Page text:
Wilder’s World owner Trena Etheredge, left, stands with her father, Skip Nichols, president of the SWGA Exchange Club, and her son, Wilder, 7, at Wilder’s World on N. Slappey Boulevard. The father-daugher duo plans to make October’s Georgia Throwdown music festival as family-friendly as possible, providing fun and entertainment for kids as well as adults.
ALBANY, Ga. -- In the infant stages of the Southwest Georgia Music and Arts Festival's Georgia Throwdown, back when it was no more than a wild idea in the back of Sam Shugart's mind, Shugart and his core team of planners knew they needed the three-day festival to be kid-friendly if they wanted to attract parents.
And so, as quickly as the idea emerged, Shugart turned to successful businesswoman and longtime schoolmate Trena Etheredge to flesh out the idea.
"Anything that has to do with kids' activities will go through Trena," Shugart told a group of invited guests at a luncheon planned to discuss the festival. "I need someone who I can trust to take care of that part of things so that I don't have to worry about it, and there's no one I'd trust more than Trena."
With the support and help of her father, Exchange Club of Southwest Georgia President Skip Nichols, Etheredge converted an old abandoned storefront at 2015 N. Slappey Blvd. into the wildly popular Wilder's World 4 Kids 3 1/2 years ago, and it has become bouncy-house heaven for parents eager to find a place where their kids can burn off excess energy.
Etheredge centered her plan for the festival on a simple concept: Take Wilder's World outdoors.
"We'd set up our inflatables at WingFest, and that was a huge success," Etheredge said. "(Event organizer) Rick Snyder knew we had the bouncers, and he asked if we thought it would keep the kids entertained at that event, and I said we'd give it a try.
"Our folks were busy from start to finish."
Etheredge said she's still finalizing plans for kids' activities during the Oct. 12-14 Throwdown, but she said all kid-friendly activities and vendors will be located around the Fairgrounds' demolition derby track.
"What we're most likely going to do is allow parents to buy either a daily or a weekend pass that will allow the kids to come in and out of our area as often as they please," she said. "The bouncers will be inside the fence at the demolition derby track, and all other kid venders will be outside the fence but in the same area.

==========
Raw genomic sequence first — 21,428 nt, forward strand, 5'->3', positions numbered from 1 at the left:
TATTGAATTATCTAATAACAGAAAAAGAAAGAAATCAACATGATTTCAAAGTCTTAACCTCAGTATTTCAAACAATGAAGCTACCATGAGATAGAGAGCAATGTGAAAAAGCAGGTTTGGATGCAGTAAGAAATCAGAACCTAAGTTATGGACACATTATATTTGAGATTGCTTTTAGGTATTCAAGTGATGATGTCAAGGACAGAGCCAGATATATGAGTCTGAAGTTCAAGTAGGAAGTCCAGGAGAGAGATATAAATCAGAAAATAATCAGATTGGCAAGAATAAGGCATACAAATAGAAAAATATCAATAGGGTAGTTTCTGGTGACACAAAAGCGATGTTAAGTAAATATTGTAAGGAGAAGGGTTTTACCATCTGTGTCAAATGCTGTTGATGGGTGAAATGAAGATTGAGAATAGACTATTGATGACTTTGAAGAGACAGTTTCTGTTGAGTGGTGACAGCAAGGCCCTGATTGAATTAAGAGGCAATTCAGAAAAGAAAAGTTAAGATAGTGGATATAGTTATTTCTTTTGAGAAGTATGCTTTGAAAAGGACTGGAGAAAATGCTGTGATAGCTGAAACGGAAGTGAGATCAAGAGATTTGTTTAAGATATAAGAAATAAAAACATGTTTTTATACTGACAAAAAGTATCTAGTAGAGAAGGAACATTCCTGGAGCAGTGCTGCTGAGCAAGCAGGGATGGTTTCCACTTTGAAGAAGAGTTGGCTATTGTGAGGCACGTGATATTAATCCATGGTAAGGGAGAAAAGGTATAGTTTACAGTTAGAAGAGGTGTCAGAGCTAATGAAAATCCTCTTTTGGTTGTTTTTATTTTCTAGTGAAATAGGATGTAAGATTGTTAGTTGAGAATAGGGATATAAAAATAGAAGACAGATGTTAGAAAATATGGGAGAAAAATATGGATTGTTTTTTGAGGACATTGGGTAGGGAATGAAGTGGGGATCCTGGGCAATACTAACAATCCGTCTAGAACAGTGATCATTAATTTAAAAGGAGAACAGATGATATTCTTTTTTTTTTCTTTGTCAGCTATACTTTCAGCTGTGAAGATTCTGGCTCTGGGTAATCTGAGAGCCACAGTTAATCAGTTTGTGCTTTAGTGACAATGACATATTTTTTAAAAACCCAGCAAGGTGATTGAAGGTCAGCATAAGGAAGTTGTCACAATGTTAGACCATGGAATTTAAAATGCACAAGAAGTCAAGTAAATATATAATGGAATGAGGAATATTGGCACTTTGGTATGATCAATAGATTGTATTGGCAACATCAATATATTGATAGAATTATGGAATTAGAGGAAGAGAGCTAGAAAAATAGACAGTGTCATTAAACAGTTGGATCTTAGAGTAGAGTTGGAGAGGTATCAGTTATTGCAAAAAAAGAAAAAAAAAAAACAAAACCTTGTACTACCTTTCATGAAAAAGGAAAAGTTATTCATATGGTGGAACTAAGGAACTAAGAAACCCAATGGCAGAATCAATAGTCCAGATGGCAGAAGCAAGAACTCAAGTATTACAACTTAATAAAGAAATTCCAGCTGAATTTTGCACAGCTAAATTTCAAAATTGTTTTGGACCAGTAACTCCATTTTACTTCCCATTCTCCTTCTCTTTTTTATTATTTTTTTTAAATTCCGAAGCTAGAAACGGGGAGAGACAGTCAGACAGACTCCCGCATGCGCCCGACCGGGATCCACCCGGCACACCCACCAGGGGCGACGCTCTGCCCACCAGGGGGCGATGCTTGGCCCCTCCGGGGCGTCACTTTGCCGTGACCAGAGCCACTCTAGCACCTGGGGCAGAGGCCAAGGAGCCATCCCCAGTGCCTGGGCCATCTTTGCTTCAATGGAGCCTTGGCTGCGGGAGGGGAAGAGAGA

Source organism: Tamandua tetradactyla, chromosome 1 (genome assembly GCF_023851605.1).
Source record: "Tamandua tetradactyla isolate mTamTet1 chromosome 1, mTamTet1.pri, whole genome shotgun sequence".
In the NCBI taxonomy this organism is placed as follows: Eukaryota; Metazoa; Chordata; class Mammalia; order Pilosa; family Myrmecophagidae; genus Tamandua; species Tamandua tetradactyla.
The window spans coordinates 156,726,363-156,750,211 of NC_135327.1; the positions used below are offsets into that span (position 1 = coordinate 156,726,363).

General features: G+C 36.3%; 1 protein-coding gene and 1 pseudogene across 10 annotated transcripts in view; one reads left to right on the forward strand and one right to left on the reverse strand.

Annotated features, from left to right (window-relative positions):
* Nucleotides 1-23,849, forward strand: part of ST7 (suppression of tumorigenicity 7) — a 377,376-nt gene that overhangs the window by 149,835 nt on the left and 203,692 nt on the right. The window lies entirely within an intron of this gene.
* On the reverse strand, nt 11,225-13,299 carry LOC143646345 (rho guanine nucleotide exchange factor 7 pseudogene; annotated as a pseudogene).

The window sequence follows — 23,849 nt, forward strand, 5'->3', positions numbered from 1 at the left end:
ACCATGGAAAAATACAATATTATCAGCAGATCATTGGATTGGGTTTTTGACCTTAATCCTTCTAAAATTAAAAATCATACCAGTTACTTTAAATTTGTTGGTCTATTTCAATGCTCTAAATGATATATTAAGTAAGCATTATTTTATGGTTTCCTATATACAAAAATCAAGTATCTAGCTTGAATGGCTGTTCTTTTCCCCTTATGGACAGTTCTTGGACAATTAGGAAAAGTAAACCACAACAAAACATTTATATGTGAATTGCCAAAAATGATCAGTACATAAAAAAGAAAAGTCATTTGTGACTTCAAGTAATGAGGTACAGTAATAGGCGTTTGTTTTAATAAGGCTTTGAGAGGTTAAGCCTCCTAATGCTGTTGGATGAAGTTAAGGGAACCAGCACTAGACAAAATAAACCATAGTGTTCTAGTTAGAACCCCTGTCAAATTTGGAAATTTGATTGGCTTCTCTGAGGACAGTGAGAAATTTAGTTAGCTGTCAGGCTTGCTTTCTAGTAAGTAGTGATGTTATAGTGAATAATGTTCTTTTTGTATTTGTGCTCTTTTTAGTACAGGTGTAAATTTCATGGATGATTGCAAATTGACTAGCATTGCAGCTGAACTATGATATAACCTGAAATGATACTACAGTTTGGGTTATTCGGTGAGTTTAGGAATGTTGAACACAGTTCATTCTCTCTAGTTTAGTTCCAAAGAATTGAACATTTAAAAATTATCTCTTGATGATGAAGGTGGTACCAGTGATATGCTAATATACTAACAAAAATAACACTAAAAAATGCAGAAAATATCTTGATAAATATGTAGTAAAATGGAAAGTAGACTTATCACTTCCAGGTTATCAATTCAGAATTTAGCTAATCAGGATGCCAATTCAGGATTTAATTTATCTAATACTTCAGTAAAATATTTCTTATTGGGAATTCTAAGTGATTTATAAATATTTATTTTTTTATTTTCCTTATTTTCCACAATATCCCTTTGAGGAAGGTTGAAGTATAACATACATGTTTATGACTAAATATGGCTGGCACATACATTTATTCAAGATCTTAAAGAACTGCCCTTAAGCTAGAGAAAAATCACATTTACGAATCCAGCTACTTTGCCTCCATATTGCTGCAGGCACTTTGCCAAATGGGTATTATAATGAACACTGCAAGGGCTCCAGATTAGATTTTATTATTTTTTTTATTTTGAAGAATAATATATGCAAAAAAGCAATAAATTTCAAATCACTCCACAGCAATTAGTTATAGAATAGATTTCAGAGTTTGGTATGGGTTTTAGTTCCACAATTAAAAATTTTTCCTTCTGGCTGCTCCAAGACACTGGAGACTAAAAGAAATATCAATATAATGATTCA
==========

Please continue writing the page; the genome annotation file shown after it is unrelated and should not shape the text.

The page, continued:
"Right now we have 14-16 inflatables up to 30 feet tall, facepainting, a balloon animal shaper, a goldfish-bowl toss, horseback rides and kid refreshments like popcorn, candy, hot dogs, slushies and other tummy yummies lined up. We're still talking to vendors and have some spots available for others who might be interested. (Call Etheredge at (229) 594-1229.)"
Shugart said bringing Etheredge on as part of his planning team was a no-brainer.
"If you want to have a family-type event, you can't have one without a kiddieland," the businessman said. "Trena's a lifelong friend, and I knew if I put things in her hands, she'd take off and run with it.
"They'll have security bracelets for the kids and a trained staff to watch over them. This won't be a babysitting service, but all of the people involved will have approved references and background checks. We want parents to know their kids will be safe."
As important as Etheredge is to making sure youngsters have a blast at the Throwdown, it's her father who was one of the key players in getting the festival off the ground. When Shugart came to Nichols with his plan about bringing a three-day festival to the Exchange Club Fairgrounds, it was Nichols who helped sell it to the 170-strong membership.
"I knew Sam's background, from the time he was a kid to his successful business career," Nichols said. "Some people said Sam sounded like he was boasting when he told them things he wanted to do, but I made it clear to them that Sam backs up everything he says with results.
"It wasn't long before the club membership had caught Sam's enthusiasm. Of course, those guys had seen the kind of salesman he was at the fair; they saw that he didn't do anything half-way. We went from thinking maybe this was too good to be true to realizing that if anyone could pull it off, it was Sam."
Construction crews are already at work on the fairgrounds, making what Shugart said would be around $100,000 in improvements that will continue to pay dividends for the Exchange Club after the Throwdown.
"The club members usually start working on cleaning up (the fairgrounds) after Labor Day each year to get things ready for the fair," Nichols said. "Our guys put a lot of blood, sweat and tears into getting those buildings and grounds ready, but time is always an issue.
"This year, Sam and his folks are cleaning up the entire (110-acre) property. That's going to benefit the Exchange Club and the Exchange Club Fair of Southwest Georgia Inc., which is the actual owner of the property."
The Exchange Club is receiving rent for the facility and 50 percent of all on-site parking revenue, which Nichols said will allow the club to make even greater contributions to local charities like Open Arms and provide more scholarship money for local students.
"With Sam running things, I think everyone's going to benefit," Nichols said.